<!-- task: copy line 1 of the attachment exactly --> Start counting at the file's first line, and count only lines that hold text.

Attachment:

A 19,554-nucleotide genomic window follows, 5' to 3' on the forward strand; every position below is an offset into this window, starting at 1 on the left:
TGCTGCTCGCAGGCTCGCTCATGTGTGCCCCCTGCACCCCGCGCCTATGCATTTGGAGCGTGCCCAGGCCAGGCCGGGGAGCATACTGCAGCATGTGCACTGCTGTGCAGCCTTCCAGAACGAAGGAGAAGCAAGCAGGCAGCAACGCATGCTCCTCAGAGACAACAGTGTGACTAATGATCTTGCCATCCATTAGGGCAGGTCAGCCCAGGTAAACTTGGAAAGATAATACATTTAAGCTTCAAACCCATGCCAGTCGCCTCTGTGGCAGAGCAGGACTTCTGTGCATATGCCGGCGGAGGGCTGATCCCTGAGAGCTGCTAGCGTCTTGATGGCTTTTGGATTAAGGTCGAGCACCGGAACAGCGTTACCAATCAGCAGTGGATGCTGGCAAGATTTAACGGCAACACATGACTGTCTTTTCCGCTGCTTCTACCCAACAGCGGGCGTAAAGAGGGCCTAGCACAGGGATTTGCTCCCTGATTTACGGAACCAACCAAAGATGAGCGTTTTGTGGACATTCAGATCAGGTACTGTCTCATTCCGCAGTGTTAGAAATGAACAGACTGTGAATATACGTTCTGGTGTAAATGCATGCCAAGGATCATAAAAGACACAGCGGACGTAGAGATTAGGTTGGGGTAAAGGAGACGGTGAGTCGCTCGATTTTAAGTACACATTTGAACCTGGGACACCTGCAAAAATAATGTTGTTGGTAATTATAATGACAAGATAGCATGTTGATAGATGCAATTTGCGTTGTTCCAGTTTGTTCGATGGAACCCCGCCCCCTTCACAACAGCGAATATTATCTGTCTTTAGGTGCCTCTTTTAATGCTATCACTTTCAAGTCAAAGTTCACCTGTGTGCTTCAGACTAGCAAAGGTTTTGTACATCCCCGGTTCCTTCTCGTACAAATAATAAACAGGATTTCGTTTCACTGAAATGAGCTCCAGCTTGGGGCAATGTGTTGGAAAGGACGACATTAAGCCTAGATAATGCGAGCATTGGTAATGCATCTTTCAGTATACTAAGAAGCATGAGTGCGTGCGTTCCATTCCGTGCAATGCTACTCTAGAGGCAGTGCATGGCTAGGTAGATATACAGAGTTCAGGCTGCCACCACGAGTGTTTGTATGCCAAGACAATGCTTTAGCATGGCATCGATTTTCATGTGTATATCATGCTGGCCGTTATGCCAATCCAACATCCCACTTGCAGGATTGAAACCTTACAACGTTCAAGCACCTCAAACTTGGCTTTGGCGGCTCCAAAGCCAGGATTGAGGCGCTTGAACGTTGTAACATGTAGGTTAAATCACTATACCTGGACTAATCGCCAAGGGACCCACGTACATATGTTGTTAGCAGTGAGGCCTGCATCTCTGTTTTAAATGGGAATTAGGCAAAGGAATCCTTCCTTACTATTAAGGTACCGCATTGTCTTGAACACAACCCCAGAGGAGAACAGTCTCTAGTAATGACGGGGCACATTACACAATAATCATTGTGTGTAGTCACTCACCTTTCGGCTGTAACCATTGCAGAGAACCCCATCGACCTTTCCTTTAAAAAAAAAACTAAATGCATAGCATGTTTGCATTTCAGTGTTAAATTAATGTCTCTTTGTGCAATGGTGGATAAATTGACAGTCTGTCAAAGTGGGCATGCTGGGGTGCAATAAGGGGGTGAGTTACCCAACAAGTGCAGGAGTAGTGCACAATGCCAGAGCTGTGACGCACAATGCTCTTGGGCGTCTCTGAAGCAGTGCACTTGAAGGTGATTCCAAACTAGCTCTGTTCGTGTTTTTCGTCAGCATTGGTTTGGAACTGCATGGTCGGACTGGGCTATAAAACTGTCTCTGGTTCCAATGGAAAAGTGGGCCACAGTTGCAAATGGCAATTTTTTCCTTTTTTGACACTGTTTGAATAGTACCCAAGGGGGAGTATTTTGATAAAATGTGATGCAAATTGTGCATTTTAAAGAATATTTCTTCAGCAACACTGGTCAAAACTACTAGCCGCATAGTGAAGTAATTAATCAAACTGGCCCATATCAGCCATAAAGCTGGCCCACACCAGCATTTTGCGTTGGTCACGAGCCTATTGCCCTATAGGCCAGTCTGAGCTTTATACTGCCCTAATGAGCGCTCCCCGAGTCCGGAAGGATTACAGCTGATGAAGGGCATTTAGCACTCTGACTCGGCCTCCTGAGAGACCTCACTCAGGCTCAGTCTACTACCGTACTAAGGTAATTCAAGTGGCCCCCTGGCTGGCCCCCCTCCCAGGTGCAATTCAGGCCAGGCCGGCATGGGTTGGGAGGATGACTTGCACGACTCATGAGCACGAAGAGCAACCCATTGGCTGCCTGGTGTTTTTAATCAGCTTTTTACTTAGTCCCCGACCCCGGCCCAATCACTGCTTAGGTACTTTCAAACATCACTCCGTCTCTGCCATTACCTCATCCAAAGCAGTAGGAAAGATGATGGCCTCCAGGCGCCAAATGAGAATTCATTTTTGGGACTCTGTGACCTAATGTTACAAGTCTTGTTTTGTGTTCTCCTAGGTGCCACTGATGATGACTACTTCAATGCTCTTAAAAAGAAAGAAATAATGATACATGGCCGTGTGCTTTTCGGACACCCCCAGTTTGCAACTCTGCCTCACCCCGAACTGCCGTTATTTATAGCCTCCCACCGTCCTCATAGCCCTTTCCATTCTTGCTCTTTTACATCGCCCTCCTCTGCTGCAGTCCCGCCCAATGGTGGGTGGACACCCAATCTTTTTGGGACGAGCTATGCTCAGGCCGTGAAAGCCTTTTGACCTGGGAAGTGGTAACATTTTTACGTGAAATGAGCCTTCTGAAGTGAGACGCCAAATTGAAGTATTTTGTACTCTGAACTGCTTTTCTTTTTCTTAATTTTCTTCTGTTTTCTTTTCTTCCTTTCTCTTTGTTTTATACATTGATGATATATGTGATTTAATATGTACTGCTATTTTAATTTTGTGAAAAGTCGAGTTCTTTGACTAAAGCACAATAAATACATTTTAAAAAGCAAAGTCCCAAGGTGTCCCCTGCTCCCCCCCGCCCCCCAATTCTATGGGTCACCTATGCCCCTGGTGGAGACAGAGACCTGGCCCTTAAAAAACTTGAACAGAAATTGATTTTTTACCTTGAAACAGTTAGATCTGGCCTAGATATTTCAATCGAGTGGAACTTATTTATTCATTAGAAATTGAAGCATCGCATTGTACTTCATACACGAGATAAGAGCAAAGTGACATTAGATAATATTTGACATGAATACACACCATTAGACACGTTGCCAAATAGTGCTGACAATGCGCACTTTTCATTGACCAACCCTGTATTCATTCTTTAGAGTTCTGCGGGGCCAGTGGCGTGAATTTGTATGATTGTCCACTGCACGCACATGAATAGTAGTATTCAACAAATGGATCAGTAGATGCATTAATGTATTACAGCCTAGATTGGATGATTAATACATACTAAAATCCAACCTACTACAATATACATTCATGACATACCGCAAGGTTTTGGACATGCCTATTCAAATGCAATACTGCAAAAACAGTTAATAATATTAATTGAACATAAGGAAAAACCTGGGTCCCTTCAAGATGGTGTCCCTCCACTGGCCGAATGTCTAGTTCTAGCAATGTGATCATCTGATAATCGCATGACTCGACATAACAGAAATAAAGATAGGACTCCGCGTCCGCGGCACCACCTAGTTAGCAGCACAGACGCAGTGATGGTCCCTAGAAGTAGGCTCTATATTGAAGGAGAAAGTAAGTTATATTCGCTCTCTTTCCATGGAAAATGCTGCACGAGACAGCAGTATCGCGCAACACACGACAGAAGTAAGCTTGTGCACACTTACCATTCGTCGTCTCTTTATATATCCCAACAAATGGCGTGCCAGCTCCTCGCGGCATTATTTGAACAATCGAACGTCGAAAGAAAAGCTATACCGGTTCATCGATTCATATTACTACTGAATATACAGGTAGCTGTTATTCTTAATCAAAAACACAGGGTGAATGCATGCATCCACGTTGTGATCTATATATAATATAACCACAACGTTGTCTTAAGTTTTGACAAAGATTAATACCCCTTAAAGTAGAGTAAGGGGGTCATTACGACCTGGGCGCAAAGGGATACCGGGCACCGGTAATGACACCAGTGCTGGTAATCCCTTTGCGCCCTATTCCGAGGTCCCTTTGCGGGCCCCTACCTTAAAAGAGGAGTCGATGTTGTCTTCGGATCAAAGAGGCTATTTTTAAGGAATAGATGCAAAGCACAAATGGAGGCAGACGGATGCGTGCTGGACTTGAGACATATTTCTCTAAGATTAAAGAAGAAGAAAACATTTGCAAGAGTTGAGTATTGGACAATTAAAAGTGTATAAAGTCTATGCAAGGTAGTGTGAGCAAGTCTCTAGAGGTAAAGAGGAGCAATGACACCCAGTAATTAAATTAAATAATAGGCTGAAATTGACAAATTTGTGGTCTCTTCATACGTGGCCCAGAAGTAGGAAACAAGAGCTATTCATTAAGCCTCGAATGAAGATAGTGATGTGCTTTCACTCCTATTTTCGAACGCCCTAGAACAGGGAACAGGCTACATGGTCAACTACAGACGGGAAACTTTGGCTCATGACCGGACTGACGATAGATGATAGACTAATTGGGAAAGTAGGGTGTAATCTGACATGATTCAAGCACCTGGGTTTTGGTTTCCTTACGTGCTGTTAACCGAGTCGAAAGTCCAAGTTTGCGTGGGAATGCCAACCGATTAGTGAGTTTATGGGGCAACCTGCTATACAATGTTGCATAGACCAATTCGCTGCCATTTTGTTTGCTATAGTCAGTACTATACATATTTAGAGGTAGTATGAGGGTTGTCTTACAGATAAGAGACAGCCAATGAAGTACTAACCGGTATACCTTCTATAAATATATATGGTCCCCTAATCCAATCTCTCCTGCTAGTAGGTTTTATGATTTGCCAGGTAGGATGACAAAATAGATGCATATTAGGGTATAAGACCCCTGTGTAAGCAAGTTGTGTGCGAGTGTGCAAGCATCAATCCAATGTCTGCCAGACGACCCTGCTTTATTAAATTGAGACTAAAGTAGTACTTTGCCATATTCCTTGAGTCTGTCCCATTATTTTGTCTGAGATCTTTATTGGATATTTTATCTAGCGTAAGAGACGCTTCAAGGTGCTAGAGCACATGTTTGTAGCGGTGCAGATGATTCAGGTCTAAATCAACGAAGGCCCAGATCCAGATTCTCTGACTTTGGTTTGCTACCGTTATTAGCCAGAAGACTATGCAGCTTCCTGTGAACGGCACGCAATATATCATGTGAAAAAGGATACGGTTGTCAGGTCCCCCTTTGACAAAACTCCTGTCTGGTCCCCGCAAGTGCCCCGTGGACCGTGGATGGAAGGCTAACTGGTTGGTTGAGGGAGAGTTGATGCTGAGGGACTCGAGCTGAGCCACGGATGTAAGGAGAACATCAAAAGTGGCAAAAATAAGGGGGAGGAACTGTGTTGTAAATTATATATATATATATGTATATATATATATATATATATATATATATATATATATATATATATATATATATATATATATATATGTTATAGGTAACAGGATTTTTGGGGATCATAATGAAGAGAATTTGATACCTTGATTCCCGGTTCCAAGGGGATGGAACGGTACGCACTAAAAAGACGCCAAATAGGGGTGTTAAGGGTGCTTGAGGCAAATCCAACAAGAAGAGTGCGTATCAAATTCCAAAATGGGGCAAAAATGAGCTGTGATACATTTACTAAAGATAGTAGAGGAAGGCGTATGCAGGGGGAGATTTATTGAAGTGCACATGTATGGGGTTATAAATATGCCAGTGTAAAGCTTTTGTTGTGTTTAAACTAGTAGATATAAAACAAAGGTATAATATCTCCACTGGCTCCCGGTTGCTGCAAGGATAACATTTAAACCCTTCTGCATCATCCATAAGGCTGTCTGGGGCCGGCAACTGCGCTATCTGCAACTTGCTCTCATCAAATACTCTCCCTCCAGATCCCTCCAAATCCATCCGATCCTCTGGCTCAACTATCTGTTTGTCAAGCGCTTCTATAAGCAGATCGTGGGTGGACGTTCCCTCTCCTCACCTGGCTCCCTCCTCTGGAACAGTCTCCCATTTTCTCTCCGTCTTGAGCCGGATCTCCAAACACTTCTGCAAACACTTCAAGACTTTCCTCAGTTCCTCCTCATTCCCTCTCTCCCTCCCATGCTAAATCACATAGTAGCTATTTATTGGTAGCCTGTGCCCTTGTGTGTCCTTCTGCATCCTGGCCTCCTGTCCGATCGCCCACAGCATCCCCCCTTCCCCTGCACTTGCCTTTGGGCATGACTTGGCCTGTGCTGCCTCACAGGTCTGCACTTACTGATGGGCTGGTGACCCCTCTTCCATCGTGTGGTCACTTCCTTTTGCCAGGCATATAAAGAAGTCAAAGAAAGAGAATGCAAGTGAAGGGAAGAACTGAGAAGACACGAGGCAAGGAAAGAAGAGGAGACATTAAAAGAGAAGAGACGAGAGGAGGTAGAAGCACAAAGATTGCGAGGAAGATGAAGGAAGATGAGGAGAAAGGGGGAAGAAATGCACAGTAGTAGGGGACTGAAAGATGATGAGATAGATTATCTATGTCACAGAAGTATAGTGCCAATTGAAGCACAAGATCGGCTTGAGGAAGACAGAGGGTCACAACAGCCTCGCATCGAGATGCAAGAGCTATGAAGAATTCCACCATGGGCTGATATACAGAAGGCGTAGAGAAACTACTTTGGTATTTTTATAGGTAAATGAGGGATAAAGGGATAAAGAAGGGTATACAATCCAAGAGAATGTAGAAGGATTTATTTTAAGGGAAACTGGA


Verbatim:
A 19,554-nucleotide genomic window follows, 5' to 3' on the forward strand; every position below is an offset into this window, starting at 1 on the left: